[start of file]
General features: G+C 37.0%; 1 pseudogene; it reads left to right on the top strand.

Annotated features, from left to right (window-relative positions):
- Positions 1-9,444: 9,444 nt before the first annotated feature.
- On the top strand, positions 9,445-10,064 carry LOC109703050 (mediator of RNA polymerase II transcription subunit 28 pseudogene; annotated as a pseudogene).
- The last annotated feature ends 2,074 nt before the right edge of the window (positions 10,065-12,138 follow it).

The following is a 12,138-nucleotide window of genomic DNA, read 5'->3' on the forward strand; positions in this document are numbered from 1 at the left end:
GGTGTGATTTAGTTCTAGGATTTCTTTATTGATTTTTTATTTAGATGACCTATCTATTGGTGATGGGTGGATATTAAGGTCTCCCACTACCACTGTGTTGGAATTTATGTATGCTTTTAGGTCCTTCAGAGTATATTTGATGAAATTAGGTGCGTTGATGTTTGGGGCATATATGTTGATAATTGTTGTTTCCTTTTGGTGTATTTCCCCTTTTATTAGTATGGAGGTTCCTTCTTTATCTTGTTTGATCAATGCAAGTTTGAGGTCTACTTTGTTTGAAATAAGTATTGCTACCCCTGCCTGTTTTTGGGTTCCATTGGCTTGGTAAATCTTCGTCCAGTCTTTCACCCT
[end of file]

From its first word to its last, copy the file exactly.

General features: G+C 37.0%; 1 pseudogene; it reads left to right on the top strand.

Annotated features, from left to right (window-relative positions):
- Positions 1-9,444: 9,444 nt before the first annotated feature.
- On the top strand, positions 9,445-10,064 carry LOC109703050 (mediator of RNA polymerase II transcription subunit 28 pseudogene; annotated as a pseudogene).
- The last annotated feature ends 2,074 nt before the right edge of the window (positions 10,065-12,138 follow it).

The following is a 12,138-nucleotide window of genomic DNA, read 5'->3' on the forward strand; positions in this document are numbered from 1 at the left end:
GGTGTGATTTAGTTCTAGGATTTCTTTATTGATTTTTTATTTAGATGACCTATCTATTGGTGATGGGTGGATATTAAGGTCTCCCACTACCACTGTGTTGGAATTTATGTATGCTTTTAGGTCCTTCAGAGTATATTTGATGAAATTAGGTGCGTTGATGTTTGGGGCATATATGTTGATAATTGTTGTTTCCTTTTGGTGTATTTCCCCTTTTATTAGTATGGAGGTTCCTTCTTTATCTTGTTTGATCAATGCAAGTTTGAGGTCTACTTTGTTTGAAATAAGTATTGCTACCCCTGCCTGTTTTTGGGTTCCATTGGCTTGGTAAATCTTCGTCCAGTCTTTCACCCT